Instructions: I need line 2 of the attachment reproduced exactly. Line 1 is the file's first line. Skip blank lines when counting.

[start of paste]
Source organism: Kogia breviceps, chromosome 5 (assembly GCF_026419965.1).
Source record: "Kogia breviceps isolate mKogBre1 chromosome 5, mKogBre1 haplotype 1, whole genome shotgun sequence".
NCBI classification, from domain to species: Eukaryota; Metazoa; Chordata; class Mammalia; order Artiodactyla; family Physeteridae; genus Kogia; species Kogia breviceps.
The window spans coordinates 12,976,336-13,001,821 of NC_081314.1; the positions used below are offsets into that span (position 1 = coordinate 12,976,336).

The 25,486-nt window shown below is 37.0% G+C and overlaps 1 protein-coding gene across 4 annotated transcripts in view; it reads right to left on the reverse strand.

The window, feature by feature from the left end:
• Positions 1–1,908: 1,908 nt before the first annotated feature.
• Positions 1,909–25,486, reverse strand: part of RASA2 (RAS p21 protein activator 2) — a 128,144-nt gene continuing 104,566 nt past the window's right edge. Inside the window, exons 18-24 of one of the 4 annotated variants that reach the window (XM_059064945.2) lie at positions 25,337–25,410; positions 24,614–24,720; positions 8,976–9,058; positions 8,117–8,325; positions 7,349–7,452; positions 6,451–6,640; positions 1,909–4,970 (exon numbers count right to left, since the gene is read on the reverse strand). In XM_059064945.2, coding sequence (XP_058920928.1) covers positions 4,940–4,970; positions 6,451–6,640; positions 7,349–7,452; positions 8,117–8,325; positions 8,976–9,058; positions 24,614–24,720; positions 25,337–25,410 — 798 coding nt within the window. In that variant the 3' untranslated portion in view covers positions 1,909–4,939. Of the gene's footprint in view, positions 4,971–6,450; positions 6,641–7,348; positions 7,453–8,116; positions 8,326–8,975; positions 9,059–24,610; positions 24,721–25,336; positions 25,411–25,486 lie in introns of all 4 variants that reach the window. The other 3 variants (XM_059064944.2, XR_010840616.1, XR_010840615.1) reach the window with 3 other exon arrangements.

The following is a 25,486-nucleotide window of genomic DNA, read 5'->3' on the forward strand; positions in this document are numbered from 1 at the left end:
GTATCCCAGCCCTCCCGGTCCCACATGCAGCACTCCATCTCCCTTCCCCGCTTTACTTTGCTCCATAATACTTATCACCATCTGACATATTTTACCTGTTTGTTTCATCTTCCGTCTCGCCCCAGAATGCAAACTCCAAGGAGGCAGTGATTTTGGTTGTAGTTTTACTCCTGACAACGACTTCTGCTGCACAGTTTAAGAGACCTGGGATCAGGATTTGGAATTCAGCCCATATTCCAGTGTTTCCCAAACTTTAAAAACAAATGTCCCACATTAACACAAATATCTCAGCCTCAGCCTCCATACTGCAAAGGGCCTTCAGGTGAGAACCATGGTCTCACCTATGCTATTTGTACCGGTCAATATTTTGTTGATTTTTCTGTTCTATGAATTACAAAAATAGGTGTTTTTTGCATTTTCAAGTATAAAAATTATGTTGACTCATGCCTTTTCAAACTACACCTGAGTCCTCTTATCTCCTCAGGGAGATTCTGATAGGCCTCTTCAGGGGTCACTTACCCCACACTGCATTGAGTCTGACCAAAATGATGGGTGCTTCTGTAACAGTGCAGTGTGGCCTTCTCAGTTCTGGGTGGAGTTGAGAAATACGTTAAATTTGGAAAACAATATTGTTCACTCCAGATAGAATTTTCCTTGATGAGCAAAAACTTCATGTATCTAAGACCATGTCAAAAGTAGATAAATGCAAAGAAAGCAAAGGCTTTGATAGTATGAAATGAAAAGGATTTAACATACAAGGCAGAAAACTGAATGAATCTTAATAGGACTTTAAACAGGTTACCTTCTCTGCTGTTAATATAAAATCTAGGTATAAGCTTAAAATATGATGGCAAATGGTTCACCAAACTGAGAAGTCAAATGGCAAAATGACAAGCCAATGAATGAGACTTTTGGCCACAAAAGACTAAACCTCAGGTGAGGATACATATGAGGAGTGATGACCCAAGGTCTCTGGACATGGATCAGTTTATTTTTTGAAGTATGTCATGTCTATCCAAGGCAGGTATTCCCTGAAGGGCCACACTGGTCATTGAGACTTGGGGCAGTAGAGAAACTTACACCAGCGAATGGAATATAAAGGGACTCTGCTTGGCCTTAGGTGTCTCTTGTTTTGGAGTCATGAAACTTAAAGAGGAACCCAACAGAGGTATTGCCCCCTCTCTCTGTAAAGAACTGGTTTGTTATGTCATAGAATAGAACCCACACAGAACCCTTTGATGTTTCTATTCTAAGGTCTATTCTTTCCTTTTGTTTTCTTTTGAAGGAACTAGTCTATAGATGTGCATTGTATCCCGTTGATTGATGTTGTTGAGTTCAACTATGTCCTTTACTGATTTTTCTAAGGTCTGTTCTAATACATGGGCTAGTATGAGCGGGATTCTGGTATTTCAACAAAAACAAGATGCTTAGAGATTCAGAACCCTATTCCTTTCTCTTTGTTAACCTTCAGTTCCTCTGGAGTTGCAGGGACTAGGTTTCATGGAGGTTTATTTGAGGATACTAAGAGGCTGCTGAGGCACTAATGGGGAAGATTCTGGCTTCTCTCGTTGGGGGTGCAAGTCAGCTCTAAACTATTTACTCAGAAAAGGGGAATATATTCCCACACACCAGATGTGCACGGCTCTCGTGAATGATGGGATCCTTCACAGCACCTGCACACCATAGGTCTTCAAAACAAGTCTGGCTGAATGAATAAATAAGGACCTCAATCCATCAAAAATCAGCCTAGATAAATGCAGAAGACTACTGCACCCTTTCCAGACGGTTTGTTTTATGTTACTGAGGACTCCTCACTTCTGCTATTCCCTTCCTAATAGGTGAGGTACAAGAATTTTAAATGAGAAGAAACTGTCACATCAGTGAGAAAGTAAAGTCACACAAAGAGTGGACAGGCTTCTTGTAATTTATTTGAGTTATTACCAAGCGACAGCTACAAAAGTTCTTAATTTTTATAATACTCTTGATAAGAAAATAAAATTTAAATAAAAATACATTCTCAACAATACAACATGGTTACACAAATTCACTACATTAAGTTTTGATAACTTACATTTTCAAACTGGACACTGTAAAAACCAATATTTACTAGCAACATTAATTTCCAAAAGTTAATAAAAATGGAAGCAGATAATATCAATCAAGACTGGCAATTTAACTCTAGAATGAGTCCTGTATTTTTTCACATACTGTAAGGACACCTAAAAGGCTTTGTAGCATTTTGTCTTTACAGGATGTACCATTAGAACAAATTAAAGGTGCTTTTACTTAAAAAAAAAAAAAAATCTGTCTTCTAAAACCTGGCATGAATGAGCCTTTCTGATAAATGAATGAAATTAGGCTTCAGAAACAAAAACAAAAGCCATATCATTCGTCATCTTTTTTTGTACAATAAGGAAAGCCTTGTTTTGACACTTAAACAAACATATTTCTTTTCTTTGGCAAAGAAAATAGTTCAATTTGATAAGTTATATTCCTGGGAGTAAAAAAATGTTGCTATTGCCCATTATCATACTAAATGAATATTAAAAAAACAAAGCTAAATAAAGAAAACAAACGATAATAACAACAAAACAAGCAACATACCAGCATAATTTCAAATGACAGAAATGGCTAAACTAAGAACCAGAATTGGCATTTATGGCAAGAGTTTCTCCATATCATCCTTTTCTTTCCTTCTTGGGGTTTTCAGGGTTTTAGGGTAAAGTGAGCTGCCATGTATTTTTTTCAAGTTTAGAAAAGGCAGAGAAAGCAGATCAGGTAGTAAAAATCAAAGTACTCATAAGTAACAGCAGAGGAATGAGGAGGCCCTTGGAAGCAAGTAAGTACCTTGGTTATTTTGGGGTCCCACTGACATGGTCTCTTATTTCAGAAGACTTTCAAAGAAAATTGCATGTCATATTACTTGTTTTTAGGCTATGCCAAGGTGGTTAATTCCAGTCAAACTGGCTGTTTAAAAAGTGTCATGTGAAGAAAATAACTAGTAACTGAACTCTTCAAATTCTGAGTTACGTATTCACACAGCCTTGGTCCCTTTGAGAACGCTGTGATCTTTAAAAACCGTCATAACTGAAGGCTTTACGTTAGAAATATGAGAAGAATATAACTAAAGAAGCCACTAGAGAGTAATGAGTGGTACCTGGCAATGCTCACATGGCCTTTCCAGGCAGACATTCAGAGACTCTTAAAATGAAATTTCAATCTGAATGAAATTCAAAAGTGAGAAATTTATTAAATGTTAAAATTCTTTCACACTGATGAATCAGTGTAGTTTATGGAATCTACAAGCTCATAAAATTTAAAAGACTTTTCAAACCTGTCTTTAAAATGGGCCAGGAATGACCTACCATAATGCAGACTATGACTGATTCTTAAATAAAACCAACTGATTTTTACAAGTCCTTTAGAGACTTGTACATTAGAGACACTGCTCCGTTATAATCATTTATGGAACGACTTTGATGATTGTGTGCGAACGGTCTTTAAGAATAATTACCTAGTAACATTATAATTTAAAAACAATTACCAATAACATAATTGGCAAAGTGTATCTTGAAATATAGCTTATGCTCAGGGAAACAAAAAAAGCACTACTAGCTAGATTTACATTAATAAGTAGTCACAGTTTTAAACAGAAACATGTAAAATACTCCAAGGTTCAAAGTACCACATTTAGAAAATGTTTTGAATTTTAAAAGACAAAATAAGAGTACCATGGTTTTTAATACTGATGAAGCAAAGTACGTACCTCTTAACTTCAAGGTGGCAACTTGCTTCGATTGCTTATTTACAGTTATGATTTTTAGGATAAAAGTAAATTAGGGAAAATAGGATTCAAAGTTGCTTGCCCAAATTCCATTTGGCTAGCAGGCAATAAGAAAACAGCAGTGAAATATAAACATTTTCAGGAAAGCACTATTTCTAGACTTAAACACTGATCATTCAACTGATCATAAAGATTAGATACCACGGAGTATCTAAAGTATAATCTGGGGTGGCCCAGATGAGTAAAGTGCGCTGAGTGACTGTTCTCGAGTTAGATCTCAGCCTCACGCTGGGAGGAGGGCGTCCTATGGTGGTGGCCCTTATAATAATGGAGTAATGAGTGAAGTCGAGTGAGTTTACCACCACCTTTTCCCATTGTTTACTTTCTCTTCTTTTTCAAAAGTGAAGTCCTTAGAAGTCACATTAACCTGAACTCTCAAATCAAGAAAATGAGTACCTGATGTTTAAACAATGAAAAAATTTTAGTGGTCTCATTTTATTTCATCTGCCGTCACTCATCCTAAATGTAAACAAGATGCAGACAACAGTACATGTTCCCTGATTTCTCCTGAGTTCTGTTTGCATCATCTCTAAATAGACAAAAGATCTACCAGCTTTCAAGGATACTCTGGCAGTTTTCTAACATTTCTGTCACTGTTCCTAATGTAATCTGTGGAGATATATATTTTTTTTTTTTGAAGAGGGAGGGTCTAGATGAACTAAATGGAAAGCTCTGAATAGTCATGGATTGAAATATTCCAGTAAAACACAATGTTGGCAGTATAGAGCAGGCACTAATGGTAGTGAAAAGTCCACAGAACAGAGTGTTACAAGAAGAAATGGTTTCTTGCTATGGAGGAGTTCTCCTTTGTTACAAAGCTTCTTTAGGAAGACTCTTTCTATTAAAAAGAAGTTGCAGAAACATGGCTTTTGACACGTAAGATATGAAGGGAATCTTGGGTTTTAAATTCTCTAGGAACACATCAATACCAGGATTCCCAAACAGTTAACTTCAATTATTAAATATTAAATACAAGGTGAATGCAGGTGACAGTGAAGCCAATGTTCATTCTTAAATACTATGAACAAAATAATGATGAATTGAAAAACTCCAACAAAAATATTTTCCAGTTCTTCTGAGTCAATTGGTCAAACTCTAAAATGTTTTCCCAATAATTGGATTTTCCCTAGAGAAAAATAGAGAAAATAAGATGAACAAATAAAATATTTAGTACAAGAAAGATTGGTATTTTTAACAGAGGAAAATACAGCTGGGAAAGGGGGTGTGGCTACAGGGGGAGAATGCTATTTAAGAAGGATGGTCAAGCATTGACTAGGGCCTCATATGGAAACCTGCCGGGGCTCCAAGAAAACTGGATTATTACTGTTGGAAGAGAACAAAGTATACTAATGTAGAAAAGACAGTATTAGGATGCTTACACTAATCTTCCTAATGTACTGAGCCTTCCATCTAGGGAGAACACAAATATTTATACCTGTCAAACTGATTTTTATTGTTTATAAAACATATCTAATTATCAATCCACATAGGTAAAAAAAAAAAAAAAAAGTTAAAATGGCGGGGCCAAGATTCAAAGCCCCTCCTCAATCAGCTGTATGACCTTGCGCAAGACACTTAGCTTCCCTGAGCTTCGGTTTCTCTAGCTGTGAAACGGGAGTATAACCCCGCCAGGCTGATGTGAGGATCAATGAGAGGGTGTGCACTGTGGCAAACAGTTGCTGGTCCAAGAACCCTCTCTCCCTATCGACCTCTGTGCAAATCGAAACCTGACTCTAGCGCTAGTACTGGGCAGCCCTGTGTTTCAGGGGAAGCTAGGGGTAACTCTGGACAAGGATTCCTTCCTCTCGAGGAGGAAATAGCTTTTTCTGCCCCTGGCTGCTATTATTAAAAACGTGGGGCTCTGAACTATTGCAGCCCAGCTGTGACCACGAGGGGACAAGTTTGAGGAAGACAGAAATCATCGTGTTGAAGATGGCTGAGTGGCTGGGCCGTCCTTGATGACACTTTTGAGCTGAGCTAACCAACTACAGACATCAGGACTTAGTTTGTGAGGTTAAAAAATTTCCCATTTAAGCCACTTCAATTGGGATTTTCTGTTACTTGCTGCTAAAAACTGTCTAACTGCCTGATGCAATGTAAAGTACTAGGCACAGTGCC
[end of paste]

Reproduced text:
Source record: "Kogia breviceps isolate mKogBre1 chromosome 5, mKogBre1 haplotype 1, whole genome shotgun sequence".